AT&T, CenturyLink to offer classified cyber-threat information to businesses

Since 2009 inception, program has grown to 71 participating companies
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AT&T (NYSE: T) and CenturyLink (NYSE: CTL) on Monday became members of a U.S. program that will enable them to extend classified cyber threat information to their business customers as part of a broader security services bundle.

Eric Rosenbach, the deputy assistant secretary of defense for cyber policy, told Businessweek the Pentagon already provides classified information on threats to the Department of Homeland Security, which then will give it to companies that have the necessary approvals.

Rosenbach added that other companies would like to use the program to protect their critical data.

This initiative comes after Congress in November tried to pass a law that would require electric utilities and telecom providers to incorporate voluntary security standards into their operations. However, the U.S. Chamber of Commerce maintains that the proposed standards could create a stifling set of regulations.

With the Defense Industrial Base Enhanced Cybersecurity Services program, U.S. companies would be able to get information on cyber threats that was previously only available to government and defense agencies.

Linda Johnson, a spokeswoman for CenturyLink, told Businessweek they are "seeing strong demand from private companies" but would not reveal who those companies are.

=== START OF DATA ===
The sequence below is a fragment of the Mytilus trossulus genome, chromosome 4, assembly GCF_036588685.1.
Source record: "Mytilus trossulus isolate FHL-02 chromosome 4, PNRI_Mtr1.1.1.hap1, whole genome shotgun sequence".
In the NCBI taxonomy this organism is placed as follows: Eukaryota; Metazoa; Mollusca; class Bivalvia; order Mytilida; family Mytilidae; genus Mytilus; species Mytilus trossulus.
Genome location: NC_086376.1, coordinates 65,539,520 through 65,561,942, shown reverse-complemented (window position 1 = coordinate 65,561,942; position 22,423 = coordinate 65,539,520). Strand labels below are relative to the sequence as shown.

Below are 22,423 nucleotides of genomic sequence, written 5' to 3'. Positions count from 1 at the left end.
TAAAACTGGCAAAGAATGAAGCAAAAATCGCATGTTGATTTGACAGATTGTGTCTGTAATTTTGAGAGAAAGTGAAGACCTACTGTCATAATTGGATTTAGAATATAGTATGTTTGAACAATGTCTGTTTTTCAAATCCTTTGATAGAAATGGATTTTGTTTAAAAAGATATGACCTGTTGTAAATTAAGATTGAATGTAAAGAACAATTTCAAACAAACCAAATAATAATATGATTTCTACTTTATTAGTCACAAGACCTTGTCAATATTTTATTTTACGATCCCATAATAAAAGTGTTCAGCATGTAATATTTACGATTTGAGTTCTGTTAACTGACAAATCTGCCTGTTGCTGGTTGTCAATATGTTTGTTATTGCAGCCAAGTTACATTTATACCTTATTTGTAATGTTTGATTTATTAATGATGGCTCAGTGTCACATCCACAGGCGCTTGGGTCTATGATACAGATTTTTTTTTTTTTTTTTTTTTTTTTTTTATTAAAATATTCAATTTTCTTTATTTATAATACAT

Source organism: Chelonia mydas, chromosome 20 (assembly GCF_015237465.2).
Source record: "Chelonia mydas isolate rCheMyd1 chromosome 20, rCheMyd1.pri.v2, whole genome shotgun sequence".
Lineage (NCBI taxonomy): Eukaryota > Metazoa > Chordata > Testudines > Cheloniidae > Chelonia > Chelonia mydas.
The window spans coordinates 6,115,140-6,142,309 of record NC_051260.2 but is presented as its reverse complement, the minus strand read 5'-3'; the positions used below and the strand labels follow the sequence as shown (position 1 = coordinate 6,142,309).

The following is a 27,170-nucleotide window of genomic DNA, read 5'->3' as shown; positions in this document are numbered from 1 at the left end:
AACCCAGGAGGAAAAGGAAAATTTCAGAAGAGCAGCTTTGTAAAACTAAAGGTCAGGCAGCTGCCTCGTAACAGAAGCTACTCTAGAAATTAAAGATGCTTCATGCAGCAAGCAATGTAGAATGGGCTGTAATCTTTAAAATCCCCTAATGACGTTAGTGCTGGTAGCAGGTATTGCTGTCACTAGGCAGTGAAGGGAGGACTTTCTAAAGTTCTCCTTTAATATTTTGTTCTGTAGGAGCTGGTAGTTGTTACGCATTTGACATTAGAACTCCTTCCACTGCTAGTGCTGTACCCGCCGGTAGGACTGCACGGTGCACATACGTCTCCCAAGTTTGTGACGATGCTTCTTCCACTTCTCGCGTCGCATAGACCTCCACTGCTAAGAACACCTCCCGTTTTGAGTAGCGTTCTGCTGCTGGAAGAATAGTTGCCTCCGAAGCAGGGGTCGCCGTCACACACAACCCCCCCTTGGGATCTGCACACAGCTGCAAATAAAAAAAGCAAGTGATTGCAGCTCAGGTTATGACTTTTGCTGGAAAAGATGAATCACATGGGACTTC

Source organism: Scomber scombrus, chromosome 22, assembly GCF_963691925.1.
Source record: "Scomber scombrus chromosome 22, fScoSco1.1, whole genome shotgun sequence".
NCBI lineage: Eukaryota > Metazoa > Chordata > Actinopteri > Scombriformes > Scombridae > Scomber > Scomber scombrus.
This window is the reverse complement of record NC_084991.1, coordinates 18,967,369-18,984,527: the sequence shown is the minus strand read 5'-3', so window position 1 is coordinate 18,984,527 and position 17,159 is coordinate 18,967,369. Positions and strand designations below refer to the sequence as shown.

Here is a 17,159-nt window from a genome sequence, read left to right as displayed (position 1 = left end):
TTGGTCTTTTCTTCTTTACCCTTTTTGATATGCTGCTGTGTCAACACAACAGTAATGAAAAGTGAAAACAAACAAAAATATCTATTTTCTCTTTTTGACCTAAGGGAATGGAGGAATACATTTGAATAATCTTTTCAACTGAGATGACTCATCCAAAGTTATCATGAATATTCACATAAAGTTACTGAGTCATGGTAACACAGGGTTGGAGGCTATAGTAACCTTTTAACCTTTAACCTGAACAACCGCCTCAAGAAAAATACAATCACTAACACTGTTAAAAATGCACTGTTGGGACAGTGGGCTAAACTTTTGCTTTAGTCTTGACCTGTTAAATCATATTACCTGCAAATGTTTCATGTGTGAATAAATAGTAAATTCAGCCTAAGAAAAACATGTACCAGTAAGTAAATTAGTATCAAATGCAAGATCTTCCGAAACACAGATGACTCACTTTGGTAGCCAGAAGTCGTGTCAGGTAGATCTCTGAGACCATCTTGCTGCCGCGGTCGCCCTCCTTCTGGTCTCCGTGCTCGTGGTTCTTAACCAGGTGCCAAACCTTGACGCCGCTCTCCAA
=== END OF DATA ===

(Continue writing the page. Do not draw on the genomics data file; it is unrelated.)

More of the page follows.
AT&T, however, has not given any details about its involvement in the new initiative.

Still, the program is growing. Since being initially launched in 2009 as way for the Pentagon and defense contractors to share unclassified information on data loss and network security, the program includes 71 participating companies with another 22 looking to join the program.   

Both AT&T and CenturyLink serve very large U.S. and global business customers with a broad set of managed security and cloud capabilities. Having the added ability to sell classified information on threats--especially to large multinational companies--could provide another level of trust and differentiation for service providers as they help customers drive more of their data into the cloud.

For more:
- Businessweek has this article

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